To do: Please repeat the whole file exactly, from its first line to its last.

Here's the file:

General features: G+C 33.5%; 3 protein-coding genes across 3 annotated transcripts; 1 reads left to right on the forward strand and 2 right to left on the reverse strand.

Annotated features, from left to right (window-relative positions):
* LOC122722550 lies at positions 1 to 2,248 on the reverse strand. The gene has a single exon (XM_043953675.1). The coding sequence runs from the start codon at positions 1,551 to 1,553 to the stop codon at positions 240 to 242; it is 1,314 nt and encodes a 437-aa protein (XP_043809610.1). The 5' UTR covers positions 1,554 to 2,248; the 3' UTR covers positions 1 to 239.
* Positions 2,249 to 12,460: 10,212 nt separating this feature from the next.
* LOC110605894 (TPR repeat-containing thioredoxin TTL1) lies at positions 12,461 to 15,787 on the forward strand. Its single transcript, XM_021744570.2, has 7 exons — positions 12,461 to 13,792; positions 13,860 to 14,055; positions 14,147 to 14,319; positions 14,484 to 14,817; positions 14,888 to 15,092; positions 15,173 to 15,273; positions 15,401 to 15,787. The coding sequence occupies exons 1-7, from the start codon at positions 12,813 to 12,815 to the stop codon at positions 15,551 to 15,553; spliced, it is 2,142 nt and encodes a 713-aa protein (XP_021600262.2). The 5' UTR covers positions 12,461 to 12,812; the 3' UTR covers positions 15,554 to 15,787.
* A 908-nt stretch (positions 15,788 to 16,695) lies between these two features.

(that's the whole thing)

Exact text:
General features: G+C 33.5%; 3 protein-coding genes across 3 annotated transcripts; 1 reads left to right on the forward strand and 2 right to left on the reverse strand.

Annotated features, from left to right (window-relative positions):
* LOC122722550 lies at positions 1 to 2,248 on the reverse strand. The gene has a single exon (XM_043953675.1). The coding sequence runs from the start codon at positions 1,551 to 1,553 to the stop codon at positions 240 to 242; it is 1,314 nt and encodes a 437-aa protein (XP_043809610.1). The 5' UTR covers positions 1,554 to 2,248; the 3' UTR covers positions 1 to 239.
* Positions 2,249 to 12,460: 10,212 nt separating this feature from the next.
* LOC110605894 (TPR repeat-containing thioredoxin TTL1) lies at positions 12,461 to 15,787 on the forward strand. Its single transcript, XM_021744570.2, has 7 exons — positions 12,461 to 13,792; positions 13,860 to 14,055; positions 14,147 to 14,319; positions 14,484 to 14,817; positions 14,888 to 15,092; positions 15,173 to 15,273; positions 15,401 to 15,787. The coding sequence occupies exons 1-7, from the start codon at positions 12,813 to 12,815 to the stop codon at positions 15,551 to 15,553; spliced, it is 2,142 nt and encodes a 713-aa protein (XP_021600262.2). The 5' UTR covers positions 12,461 to 12,812; the 3' UTR covers positions 15,554 to 15,787.
* A 908-nt stretch (positions 15,788 to 16,695) lies between these two features.